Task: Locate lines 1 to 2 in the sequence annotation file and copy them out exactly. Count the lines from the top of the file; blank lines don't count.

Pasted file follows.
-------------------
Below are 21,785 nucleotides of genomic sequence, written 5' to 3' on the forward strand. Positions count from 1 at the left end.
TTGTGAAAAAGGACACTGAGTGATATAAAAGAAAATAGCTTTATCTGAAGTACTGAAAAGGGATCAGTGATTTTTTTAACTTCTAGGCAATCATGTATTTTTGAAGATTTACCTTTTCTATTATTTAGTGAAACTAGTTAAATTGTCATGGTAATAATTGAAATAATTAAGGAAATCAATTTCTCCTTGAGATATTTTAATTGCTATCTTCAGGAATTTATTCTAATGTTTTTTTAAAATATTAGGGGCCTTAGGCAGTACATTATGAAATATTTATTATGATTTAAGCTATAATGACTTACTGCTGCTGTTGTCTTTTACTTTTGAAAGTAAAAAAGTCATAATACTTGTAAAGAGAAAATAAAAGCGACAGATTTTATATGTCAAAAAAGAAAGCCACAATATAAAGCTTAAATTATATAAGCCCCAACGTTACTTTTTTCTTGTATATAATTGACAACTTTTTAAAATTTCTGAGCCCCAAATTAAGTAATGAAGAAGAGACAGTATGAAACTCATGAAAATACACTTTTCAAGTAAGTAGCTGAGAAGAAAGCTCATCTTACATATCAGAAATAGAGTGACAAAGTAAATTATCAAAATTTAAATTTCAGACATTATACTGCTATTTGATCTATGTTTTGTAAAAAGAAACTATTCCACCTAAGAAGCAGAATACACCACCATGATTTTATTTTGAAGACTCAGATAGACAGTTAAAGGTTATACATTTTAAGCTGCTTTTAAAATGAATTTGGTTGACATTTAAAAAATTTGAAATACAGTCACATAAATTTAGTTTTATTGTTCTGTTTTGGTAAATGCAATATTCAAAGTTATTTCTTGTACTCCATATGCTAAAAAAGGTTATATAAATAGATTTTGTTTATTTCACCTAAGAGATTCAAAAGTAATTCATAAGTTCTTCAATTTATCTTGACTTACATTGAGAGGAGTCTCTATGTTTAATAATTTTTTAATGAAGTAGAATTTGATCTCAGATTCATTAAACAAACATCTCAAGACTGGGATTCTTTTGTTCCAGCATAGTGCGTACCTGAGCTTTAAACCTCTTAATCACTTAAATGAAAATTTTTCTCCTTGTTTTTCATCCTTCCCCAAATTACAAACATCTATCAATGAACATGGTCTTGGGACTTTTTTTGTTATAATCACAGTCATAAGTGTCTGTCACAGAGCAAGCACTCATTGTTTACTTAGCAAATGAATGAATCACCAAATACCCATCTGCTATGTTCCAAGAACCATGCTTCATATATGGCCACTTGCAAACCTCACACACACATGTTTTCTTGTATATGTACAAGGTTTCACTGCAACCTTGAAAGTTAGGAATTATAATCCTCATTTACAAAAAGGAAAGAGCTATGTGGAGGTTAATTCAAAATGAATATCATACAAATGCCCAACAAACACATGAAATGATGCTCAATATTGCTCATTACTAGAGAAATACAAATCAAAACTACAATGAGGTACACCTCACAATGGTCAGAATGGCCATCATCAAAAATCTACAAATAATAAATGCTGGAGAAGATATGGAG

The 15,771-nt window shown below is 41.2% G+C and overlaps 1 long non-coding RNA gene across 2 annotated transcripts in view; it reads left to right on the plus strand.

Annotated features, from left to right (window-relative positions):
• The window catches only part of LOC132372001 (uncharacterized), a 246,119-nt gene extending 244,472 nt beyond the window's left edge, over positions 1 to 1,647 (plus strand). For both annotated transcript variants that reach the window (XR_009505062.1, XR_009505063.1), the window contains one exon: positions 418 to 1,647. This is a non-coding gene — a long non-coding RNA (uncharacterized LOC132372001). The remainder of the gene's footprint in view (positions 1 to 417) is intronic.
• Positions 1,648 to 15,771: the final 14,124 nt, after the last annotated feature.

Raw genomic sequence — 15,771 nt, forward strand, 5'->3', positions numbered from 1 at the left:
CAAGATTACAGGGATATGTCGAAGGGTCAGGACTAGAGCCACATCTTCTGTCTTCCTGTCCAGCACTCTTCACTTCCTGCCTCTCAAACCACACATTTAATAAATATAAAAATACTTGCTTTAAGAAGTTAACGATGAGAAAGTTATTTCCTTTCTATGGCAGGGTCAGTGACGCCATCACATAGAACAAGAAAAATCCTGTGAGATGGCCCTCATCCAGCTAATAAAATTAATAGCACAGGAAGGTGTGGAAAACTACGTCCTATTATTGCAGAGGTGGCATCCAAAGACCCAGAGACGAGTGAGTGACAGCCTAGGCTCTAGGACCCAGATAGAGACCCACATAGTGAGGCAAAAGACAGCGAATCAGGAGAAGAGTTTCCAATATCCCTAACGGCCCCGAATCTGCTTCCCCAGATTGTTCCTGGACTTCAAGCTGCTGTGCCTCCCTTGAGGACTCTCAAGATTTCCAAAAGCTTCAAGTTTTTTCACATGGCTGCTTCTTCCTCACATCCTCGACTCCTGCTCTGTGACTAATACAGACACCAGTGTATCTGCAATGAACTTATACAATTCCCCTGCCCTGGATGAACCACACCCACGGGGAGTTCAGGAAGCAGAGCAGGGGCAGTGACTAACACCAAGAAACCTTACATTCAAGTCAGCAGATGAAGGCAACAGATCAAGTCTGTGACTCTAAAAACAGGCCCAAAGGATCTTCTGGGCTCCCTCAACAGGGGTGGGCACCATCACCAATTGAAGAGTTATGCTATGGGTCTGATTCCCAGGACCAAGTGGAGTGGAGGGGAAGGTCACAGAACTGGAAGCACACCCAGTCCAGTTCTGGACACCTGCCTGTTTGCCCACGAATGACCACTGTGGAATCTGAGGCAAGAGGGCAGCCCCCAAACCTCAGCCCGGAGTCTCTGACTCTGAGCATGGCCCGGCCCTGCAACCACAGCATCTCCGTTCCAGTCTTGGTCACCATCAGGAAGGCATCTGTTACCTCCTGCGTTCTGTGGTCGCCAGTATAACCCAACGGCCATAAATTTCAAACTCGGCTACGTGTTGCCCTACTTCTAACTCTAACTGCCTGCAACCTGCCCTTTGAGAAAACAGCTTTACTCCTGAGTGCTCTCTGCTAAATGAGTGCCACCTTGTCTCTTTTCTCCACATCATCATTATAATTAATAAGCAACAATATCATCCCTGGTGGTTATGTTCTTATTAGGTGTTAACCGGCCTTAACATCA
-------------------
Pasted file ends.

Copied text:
Below are 21,785 nucleotides of genomic sequence, written 5' to 3' on the forward strand. Positions count from 1 at the left end.
TTGTGAAAAAGGACACTGAGTGATATAAAAGAAAATAGCTTTATCTGAAGTACTGAAAAGGGATCAGTGATTTTTTTAACTTCTAGGCAATCATGTATTTTTGAAGATTTACCTTTTCTATTATTTAGTGAAACTAGTTAAATTGTCATGGTAATAATTGAAATAATTAAGGAAATCAATTTCTCCTTGAGATATTTTAATTGCTATCTTCAGGAATTTATTCTAATGTTTTTTTAAAATATTAGGGGCCTTAGGCAGTACATTATGAAATATTTATTATGATTTAAGCTATAATGACTTACTGCTGCTGTTGTCTTTTACTTTTGAAAGTAAAAAAGTCATAATACTTGTAAAGAGAAAATAAAAGCGACAGATTTTATATGTCAAAAAAGAAAGCCACAATATAAAGCTTAAATTATATAAGCCCCAACGTTACTTTTTTCTTGTATATAATTGACAACTTTTTAAAATTTCTGAGCCCCAAATTAAGTAATGAAGAAGAGACAGTATGAAACTCATGAAAATACACTTTTCAAGTAAGTAGCTGAGAAGAAAGCTCATCTTACATATCAGAAATAGAGTGACAAAGTAAATTATCAAAATTTAAATTTCAGACATTATACTGCTATTTGATCTATGTTTTGTAAAAAGAAACTATTCCACCTAAGAAGCAGAATACACCACCATGATTTTATTTTGAAGACTCAGATAGACAGTTAAAGGTTATACATTTTAAGCTGCTTTTAAAATGAATTTGGTTGACATTTAAAAAATTTGAAATACAGTCACATAAATTTAGTTTTATTGTTCTGTTTTGGTAAATGCAATATTCAAAGTTATTTCTTGTACTCCATATGCTAAAAAAGGTTATATAAATAGATTTTGTTTATTTCACCTAAGAGATTCAAAAGTAATTCATAAGTTCTTCAATTTATCTTGACTTACATTGAGAGGAGTCTCTATGTTTAATAATTTTTTAATGAAGTAGAATTTGATCTCAGATTCATTAAACAAACATCTCAAGACTGGGATTCTTTTGTTCCAGCATAGTGCGTACCTGAGCTTTAAACCTCTTAATCACTTAAATGAAAATTTTTCTCCTTGTTTTTCATCCTTCCCCAAATTACAAACATCTATCAATGAACATGGTCTTGGGACTTTTTTTGTTATAATCACAGTCATAAGTGTCTGTCACAGAGCAAGCACTCATTGTTTACTTAGCAAATGAATGAATCACCAAATACCCATCTGCTATGTTCCAAGAACCATGCTTCATATATGGCCACTTGCAAACCTCACACACACATGTTTTCTTGTATATGTACAAGGTTTCACTGCAACCTTGAAAGTTAGGAATTATAATCCTCATTTACAAAAAGGAAAGAGCTATGTGGAGGTTAATTCAAAATGAATATCATACAAATGCCCAACAAACACATGAAATGATGCTCAATATTGCTCATTACTAGAGAAATACAAATCAAAACTACAATGAGGTACACCTCACAATGGTCAGAATGGCCATCATCAAAAATCTACAAATAATAAATGCTGGAGAAGATATGGAG